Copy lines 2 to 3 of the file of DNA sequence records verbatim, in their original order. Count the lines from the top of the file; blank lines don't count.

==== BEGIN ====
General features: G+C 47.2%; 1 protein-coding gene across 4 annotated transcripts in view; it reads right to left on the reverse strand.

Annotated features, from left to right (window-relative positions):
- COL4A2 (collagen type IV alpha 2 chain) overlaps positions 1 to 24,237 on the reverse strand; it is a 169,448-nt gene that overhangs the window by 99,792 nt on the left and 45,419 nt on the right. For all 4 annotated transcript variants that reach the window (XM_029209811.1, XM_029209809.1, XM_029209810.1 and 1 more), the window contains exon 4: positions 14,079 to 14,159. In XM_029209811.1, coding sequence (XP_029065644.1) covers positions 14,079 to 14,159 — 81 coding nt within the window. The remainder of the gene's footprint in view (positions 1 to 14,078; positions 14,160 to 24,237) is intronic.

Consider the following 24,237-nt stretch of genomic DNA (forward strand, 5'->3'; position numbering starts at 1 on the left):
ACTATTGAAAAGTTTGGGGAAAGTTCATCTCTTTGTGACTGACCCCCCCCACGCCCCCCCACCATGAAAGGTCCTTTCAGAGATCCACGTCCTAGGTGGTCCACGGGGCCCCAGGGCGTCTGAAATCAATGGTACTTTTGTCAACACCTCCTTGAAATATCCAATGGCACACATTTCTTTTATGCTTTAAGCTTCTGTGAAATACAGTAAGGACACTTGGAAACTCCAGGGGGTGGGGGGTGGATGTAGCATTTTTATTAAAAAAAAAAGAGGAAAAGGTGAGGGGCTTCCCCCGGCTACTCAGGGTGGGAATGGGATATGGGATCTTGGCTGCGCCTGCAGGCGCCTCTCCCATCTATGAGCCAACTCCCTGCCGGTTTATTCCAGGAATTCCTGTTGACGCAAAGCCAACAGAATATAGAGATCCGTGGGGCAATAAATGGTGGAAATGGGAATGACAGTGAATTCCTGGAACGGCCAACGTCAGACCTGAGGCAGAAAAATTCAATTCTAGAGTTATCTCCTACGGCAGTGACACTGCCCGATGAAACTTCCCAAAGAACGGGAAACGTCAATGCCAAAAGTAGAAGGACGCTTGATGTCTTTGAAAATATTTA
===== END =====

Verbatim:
Annotated features, from left to right (window-relative positions):
- COL4A2 (collagen type IV alpha 2 chain) overlaps positions 1 to 24,237 on the reverse strand; it is a 169,448-nt gene that overhangs the window by 99,792 nt on the left and 45,419 nt on the right. For all 4 annotated transcript variants that reach the window (XM_029209811.1, XM_029209809.1, XM_029209810.1 and 1 more), the window contains exon 4: positions 14,079 to 14,159. In XM_029209811.1, coding sequence (XP_029065644.1) covers positions 14,079 to 14,159 — 81 coding nt within the window. The remainder of the gene's footprint in view (positions 1 to 14,078; positions 14,160 to 24,237) is intronic.